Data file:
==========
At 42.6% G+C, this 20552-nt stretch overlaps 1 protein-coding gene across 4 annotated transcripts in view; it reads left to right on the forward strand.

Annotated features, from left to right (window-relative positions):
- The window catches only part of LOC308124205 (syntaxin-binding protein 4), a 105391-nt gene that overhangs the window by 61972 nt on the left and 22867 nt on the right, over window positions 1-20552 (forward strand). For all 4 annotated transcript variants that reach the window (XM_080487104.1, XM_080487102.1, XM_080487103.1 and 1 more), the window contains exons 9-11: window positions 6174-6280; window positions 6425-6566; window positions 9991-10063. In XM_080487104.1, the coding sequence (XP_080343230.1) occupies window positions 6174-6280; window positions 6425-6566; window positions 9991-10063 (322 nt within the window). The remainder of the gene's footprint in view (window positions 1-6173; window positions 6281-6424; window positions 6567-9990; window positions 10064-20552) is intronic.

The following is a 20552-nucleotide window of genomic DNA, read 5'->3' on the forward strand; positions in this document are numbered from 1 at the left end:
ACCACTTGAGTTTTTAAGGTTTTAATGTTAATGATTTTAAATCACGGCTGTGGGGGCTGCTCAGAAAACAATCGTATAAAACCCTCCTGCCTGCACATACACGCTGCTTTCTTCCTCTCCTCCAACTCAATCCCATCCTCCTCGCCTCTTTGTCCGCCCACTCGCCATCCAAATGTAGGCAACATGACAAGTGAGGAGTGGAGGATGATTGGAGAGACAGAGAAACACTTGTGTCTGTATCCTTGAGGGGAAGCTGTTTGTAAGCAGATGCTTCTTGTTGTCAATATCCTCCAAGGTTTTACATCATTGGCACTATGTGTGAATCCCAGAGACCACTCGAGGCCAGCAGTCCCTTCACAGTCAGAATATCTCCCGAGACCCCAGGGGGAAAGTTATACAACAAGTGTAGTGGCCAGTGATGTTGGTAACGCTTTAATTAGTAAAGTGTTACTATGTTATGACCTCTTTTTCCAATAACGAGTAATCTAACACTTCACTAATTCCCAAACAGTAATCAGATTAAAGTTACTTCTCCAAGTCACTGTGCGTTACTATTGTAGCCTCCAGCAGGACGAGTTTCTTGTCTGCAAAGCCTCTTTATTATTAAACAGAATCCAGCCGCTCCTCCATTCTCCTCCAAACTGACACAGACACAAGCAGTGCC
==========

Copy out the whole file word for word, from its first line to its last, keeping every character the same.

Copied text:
At 42.6% G+C, this 20552-nt stretch overlaps 1 protein-coding gene across 4 annotated transcripts in view; it reads left to right on the forward strand.

Annotated features, from left to right (window-relative positions):
- The window catches only part of LOC308124205 (syntaxin-binding protein 4), a 105391-nt gene that overhangs the window by 61972 nt on the left and 22867 nt on the right, over window positions 1-20552 (forward strand). For all 4 annotated transcript variants that reach the window (XM_080487104.1, XM_080487102.1, XM_080487103.1 and 1 more), the window contains exons 9-11: window positions 6174-6280; window positions 6425-6566; window positions 9991-10063. In XM_080487104.1, the coding sequence (XP_080343230.1) occupies window positions 6174-6280; window positions 6425-6566; window positions 9991-10063 (322 nt within the window). The remainder of the gene's footprint in view (window positions 1-6173; window positions 6281-6424; window positions 6567-9990; window positions 10064-20552) is intronic.

The following is a 20552-nucleotide window of genomic DNA, read 5'->3' on the forward strand; positions in this document are numbered from 1 at the left end:
ACCACTTGAGTTTTTAAGGTTTTAATGTTAATGATTTTAAATCACGGCTGTGGGGGCTGCTCAGAAAACAATCGTATAAAACCCTCCTGCCTGCACATACACGCTGCTTTCTTCCTCTCCTCCAACTCAATCCCATCCTCCTCGCCTCTTTGTCCGCCCACTCGCCATCCAAATGTAGGCAACATGACAAGTGAGGAGTGGAGGATGATTGGAGAGACAGAGAAACACTTGTGTCTGTATCCTTGAGGGGAAGCTGTTTGTAAGCAGATGCTTCTTGTTGTCAATATCCTCCAAGGTTTTACATCATTGGCACTATGTGTGAATCCCAGAGACCACTCGAGGCCAGCAGTCCCTTCACAGTCAGAATATCTCCCGAGACCCCAGGGGGAAAGTTATACAACAAGTGTAGTGGCCAGTGATGTTGGTAACGCTTTAATTAGTAAAGTGTTACTATGTTATGACCTCTTTTTCCAATAACGAGTAATCTAACACTTCACTAATTCCCAAACAGTAATCAGATTAAAGTTACTTCTCCAAGTCACTGTGCGTTACTATTGTAGCCTCCAGCAGGACGAGTTTCTTGTCTGCAAAGCCTCTTTATTATTAAACAGAATCCAGCCGCTCCTCCATTCTCCTCCAAACTGACACAGACACAAGCAGTGCC